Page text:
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Government urged to demand increased funding to support Welsh agriculture

14 Aug 2023 3 minute read
Llyr Gruffydd, who represents the North Wales Region in the Senedd

Plaid Cymru has called on the Welsh Government to demand significantly increased funding for Welsh agriculture from the UK Government.

Speaking ahead of the Anglesey, Pembrokeshire and Denbigh & Flint Shows this week, Plaid’s Shadow Minister for Rural Affairs, Llyr Gruffydd MS said that holding the UK Conservative Government to its post-Brexit funding commitment of “not a penny less” to Welsh farmers is no longer sufficient to meet the challenges of strengthening food security and tackling the climate crisis.

Calling on the Rural Affairs Minister, Lesley Griffiths, to ensure that further funding is sought, Mr Gruffydd warned that the escalating cost-of-living challenges, the increased input costs faced by farmers, the mounting costs of post-Brexit trade adjustments, and the acute disruptions within global supply chains all mean that settling for the same  levels of funding is no longer enough.

Financial uncertainties

“The Conservative Party’s 2019 manifesto commitment to match former EU funding levels remains unfulfilled. This has left both Welsh farmers and the Welsh Government grappling with unprecedented financial uncertainties,” he said.

“What is certain though is that settling for the same historic levels of funding is no longer sufficient if Ministers in London and Cardiff Bay expect the industry to deliver on their demands.

“Lesley Griffiths always demands that the UK Government keeps to its promise of ‘not a penny less’. Having failed to live up to that promise I understand why she feels the Conservatives should be held to their word, but the reality is that previous funding levels are now nowhere near enough to deliver the scale and intensity of response expected of the industry.

“If we are truly committed to addressing the climate crisis, it’s imperative that both Governments provide our farmers with the resources and support needed to lead the charge toward net-zero emissions. Likewise, we know that strengthening food security in the face of serious global challenges must be a priority. This can’t be done on the cheap. Costs have gone through the roof. You won’t deliver today’s priorities on yesterday’s budget.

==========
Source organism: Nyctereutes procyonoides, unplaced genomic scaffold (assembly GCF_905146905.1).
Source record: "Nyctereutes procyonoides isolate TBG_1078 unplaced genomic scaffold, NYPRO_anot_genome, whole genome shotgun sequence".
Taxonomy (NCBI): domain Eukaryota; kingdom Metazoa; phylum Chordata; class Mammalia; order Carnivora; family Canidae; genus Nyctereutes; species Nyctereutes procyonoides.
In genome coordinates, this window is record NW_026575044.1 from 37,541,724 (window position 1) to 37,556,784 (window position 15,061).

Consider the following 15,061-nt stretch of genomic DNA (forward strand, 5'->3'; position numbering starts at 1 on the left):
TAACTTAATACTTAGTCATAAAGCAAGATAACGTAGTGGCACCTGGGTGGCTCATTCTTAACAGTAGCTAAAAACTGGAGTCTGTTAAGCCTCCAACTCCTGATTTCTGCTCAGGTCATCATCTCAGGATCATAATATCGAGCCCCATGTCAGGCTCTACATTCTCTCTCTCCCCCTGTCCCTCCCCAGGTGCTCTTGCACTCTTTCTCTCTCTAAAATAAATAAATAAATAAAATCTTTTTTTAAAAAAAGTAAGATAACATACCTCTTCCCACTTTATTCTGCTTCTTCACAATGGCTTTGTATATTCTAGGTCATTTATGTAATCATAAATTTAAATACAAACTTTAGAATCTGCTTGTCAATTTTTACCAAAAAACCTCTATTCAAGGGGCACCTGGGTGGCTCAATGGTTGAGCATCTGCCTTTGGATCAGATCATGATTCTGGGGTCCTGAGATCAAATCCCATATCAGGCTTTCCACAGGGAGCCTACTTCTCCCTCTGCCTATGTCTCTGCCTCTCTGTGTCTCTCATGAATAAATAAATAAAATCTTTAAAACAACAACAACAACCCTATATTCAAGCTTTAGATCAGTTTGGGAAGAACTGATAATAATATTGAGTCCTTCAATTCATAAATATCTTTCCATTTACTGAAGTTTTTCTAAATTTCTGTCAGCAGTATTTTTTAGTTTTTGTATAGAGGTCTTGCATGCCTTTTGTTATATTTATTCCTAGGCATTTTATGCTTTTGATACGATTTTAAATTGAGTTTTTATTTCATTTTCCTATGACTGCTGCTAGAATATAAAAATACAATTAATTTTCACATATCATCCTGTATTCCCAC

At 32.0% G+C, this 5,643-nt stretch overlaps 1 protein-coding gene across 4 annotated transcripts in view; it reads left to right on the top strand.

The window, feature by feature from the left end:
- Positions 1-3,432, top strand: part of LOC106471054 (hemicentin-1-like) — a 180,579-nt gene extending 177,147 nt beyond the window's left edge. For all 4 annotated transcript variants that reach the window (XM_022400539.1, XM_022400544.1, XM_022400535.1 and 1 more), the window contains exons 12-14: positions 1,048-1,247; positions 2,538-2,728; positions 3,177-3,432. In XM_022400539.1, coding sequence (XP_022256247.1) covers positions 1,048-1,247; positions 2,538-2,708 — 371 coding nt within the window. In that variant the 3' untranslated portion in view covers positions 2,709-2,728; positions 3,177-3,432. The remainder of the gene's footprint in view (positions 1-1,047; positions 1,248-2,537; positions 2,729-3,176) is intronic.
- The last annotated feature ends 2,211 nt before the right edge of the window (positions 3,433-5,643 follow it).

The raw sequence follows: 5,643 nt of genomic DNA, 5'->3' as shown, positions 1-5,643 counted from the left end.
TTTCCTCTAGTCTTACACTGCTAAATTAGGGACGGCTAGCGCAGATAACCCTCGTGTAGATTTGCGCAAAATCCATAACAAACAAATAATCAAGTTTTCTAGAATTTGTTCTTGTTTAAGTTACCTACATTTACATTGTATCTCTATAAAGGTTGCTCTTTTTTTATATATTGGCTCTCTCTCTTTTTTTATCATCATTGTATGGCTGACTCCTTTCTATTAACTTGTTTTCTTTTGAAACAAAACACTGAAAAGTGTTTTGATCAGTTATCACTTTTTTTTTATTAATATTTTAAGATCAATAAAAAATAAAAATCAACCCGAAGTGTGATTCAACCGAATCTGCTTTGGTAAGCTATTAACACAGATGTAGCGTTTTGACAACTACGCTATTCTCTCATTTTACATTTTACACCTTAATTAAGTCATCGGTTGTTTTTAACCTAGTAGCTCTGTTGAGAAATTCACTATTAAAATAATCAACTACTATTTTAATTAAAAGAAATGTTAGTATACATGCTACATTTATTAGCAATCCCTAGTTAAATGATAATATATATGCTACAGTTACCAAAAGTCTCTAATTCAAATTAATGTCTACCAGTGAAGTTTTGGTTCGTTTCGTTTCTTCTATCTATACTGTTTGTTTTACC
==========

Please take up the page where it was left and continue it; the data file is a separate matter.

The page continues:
“The Minister must champion the cause of Welsh agriculture and advocate for a funding level that surpasses past allocations. Asking for ‘not a penny less’ falls short of what’s needed to deliver food security, combat the climate emergency and secure the future of farming.”

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Neil Anderson
Neil Anderson
8 months ago

Llyr Gruffydd MS is correct, but it should not be blanket support. All subsidies should be carefully targeted to support long-term objectives as well as meeting short-term needs. This primarily means a shift towards sustainability, conversion to organics, regenerative agriculture (, smaller farms with diverse income streams, research into precision fermentation, timber production, horticulture and land-based aquaculture. There is much to be done to address the food needs of the people of Cymru, to reduce exports and imports to enhance self-sufficiency and to get more people on to the land.

Pen y cae
Pen y cae
8 months ago
Reply to  Neil Anderson

“To get more people on the land”

But not you, of course.

Neil Anderson
Neil Anderson
8 months ago
Reply to  Pen y cae

Why not me, Pen y cae? I would very much like to have a small holding (hens, goats, pigs) and vegetables. And fruit trees. And a view. But there are younger, more deserving and more capable Cymrians than me. Or are you just trolling?

8 months ago

Just make sure that funding reaches farms and rural enterprises connected to food production and kept away from parasitic ventures that just talk, talk, talk. The food miles issue needs to move beyond the political rhetoric and into the actions of consumers and those that supply them ( big and small retailers ).

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